It's not necessarily to say there's no way past that elephant. But particularly for a spectacularly expensive facility in the suburbs used only a handful of times a year, it seems a particularly uphill climb to make. Once you drill down to the crux of the matter, I'm not sure that stadium boosters have yet risen to the occasion, or made the sale on the issues that should really be of most concern to state policymakers of all stripes.

I’m not a football fan, and I don’t care if the Vikes move to L.A., or Nome, Alaska.

There might be something – not very much, but something – to the argument about “quality of life,” but it’s difficult to quantify, unlike the “contribution” from local residents and taxpayers, and that “something” isn’t likely to affect me personally, since I won’t be attending any professional football games, no matter what the team is called, or where it plays.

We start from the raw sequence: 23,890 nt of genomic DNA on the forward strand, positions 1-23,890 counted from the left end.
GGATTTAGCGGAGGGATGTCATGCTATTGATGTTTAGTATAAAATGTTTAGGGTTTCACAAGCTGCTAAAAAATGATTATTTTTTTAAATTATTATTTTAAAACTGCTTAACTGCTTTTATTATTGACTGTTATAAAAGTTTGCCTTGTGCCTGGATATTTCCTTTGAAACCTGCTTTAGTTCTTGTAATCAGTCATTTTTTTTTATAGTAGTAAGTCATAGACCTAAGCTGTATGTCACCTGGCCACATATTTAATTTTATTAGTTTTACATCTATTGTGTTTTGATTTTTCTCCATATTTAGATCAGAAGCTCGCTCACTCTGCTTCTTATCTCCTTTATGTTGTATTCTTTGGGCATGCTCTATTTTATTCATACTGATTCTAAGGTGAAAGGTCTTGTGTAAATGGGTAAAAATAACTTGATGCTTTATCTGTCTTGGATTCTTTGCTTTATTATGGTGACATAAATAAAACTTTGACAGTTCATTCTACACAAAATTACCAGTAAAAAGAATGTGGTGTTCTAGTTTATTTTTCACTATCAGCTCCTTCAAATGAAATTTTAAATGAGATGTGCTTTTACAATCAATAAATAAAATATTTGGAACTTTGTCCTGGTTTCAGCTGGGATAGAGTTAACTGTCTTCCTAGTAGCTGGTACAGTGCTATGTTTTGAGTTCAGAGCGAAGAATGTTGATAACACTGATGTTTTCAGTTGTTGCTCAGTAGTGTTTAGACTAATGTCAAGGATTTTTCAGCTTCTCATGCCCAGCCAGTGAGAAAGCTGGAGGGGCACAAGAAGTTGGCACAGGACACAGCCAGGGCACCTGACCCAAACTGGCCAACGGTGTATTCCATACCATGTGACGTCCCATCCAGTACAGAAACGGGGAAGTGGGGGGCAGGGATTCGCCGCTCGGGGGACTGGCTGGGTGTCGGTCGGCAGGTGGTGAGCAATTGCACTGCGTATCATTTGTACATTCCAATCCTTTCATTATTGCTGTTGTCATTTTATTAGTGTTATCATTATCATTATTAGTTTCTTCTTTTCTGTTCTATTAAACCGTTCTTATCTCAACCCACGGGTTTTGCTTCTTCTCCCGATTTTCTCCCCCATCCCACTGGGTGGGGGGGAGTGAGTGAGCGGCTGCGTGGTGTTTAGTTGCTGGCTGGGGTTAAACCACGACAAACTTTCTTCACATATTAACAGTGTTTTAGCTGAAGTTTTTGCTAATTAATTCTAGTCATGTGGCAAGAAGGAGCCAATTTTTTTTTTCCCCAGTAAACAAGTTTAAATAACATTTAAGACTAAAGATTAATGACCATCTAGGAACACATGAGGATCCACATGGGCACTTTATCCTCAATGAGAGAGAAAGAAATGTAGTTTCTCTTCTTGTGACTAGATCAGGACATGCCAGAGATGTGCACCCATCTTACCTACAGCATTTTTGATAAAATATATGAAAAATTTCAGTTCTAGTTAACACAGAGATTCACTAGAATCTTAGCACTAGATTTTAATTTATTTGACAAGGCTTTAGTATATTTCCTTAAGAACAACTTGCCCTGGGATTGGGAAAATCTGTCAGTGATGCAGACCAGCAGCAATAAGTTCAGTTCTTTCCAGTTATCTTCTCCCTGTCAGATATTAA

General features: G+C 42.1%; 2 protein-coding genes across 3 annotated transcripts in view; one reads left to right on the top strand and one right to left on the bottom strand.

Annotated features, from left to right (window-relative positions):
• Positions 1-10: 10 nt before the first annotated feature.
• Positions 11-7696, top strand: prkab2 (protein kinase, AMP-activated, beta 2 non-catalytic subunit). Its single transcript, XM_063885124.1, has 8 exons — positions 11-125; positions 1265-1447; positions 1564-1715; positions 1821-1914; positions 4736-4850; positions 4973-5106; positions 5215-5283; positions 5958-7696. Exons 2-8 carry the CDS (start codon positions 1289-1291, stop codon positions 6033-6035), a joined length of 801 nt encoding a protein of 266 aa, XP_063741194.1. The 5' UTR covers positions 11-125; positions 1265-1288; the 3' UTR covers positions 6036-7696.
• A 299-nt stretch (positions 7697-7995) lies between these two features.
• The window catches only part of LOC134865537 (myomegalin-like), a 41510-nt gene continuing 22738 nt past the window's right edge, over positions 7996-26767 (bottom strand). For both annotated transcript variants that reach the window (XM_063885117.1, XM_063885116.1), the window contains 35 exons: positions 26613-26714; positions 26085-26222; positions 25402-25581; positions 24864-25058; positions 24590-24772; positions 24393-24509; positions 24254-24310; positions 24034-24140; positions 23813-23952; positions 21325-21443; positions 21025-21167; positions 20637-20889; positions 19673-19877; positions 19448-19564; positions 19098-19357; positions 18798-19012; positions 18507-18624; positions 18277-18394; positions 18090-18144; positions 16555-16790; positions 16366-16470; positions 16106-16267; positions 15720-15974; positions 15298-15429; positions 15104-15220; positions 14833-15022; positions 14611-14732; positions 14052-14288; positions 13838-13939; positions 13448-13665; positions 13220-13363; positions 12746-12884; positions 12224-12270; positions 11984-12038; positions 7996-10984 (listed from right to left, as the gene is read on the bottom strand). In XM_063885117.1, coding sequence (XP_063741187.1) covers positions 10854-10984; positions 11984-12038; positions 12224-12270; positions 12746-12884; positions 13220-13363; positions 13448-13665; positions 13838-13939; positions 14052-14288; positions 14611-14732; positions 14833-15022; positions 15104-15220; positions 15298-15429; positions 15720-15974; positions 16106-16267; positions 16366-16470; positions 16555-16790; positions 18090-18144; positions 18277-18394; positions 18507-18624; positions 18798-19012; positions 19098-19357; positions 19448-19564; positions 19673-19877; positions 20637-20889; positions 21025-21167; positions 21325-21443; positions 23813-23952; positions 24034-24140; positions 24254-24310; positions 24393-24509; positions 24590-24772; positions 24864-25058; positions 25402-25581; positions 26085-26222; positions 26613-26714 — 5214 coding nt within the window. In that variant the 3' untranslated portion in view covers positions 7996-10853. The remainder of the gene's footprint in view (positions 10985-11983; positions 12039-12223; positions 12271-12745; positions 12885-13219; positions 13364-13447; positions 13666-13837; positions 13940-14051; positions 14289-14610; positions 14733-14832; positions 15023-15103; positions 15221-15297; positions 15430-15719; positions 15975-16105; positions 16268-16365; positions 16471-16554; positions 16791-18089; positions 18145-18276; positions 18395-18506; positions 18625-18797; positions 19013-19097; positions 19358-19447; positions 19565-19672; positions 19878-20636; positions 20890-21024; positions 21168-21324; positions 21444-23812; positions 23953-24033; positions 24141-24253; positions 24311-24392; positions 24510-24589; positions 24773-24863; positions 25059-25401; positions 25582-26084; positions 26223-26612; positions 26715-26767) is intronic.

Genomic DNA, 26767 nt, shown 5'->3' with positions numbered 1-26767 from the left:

Yes, the North Stars moved away. Is there not a hockey team to replace them? It doesn’t matter if the Wild is playing well at the moment. This is an area where hockey is popular, and people will pay money to see the team even if they’re abysmal.

Yes, the Lakers moved to L.A. Is there not a similar basketball team to replace them? Ricky Rubio seems to be a big item on the sports pages, and basketball fans are showing up.

Yes, the Wilf ownership may get frustrated with the refusal of the local populace to enrich them beyond their current fortune’s rate of growth, or subsidize their development plans. Obviously, their reverence for a “free market” goes only so far, and that’s not far enough for them to finance the project (and take the risk) themselves.

So what?